"Let books be your dining table, / And you shall be full of delights. / Let them be your
And you shall sleep restful nights" (St. Ephraim the Syrian).

Wednesday, January 19, 2011

Copts Then and Now

Our debts to the aboriginal Christians of Egypt--today known as the Copts--are incalculable. The founders of monasticism and the preservers of some of the oldest icons in the world, they, more than any other tradition, have shown us a radical way of living the gospel through monasticism and, inter alia, an ascetic discipline more rigorous than any other Christian tradition in the world. They have also been on the front-line of those who have suffered for the gospel for more than fourteen centuries.

That plight of the Coptic Church in Egypt itself has only very recently begun to receive even passing notice on the part of the Western media in general, and Western Christians in particular. The New Year's Eve bombing of a Coptic church in Alexandria seems at long last to have drawn greater attention, though Copts have been suffering from Muslim violence for a very long time. The situation there has been grim for decades, but seems to have been growing worse in the last few years.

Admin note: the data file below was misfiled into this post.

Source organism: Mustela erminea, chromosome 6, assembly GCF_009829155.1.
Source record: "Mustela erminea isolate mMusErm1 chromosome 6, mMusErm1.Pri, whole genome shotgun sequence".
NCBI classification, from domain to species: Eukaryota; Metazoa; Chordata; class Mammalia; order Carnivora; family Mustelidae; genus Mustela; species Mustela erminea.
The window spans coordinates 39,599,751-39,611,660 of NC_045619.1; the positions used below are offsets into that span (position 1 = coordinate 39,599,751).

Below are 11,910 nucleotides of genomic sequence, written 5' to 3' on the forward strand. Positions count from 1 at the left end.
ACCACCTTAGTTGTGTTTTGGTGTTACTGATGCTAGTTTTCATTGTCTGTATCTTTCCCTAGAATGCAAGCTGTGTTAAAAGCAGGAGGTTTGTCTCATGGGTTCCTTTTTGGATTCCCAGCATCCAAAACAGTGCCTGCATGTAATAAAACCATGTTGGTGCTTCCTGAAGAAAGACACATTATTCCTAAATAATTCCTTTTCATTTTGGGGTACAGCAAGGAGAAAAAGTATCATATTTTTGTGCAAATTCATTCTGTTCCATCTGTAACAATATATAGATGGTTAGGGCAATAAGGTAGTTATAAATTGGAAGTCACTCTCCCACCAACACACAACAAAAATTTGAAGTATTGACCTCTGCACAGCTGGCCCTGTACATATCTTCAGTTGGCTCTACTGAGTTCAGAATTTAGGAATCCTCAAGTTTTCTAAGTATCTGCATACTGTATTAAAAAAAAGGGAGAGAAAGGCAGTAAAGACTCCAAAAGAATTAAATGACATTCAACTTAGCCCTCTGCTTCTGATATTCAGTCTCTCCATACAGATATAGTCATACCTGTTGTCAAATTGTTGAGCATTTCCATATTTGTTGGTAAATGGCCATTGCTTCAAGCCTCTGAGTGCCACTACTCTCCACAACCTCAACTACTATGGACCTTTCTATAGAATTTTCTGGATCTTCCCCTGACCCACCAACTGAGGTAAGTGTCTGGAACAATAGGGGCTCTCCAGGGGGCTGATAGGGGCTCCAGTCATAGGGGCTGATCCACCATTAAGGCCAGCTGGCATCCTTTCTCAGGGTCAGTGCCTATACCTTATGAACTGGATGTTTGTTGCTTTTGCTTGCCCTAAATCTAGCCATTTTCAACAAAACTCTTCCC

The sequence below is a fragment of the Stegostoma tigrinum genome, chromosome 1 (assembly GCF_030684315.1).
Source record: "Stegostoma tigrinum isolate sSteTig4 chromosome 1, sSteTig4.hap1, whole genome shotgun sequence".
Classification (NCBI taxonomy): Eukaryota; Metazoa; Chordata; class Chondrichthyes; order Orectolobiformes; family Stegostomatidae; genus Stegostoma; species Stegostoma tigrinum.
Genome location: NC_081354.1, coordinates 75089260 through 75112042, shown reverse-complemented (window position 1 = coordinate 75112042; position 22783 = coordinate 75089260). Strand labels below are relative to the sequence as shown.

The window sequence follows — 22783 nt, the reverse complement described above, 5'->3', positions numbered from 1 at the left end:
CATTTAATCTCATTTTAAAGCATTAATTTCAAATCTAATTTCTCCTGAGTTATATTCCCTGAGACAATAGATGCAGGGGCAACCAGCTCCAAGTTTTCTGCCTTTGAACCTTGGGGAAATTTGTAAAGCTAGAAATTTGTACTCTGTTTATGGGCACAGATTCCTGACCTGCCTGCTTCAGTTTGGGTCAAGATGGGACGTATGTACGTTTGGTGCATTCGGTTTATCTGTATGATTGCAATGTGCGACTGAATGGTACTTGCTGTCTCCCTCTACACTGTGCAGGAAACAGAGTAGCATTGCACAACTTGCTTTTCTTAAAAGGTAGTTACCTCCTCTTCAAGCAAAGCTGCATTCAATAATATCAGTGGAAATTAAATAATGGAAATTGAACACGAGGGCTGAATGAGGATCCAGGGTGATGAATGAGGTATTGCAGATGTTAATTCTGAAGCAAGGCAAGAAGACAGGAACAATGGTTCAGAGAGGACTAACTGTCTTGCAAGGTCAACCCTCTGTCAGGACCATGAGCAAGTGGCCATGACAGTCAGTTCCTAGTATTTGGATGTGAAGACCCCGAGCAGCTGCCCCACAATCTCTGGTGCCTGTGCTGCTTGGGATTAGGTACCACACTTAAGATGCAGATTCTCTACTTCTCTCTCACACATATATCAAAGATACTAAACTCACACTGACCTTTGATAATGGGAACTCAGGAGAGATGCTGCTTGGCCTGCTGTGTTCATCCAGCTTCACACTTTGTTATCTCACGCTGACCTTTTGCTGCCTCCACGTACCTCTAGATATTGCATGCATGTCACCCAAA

For those new to the Coptic world and desirous of some background of one of the most interesting and richest Christian traditions, they would do well to start with some of the works of Otto Meinardus, who, until his death in 2005, was the Western world's leading Coptologist--though himself not a Copt at all but a Methodist-Lutheran pastor from Germany.

The American University of Cairo Press recently sent me a copy of Meinardus's 

Two Thousand Years of Coptic Christianity (AUC Press, 1999, 2002, 2010), vii+344pp.

Originally published in 1999, and reissued in in paperback in 2002 and again last October, this is a good historical overview in three lengthy chapters and four substantial appendices. 

Meinardus was a prolific fellow who also wrote other important works on Coptic monks, Coptic saints and pilgrimages, Coptic monasteries, Coptic art, the Apostle Paul and his travels, St. John of Patmos, and more general introductions to Christians in the Middle East as well as the Holy Family's sojourn there.

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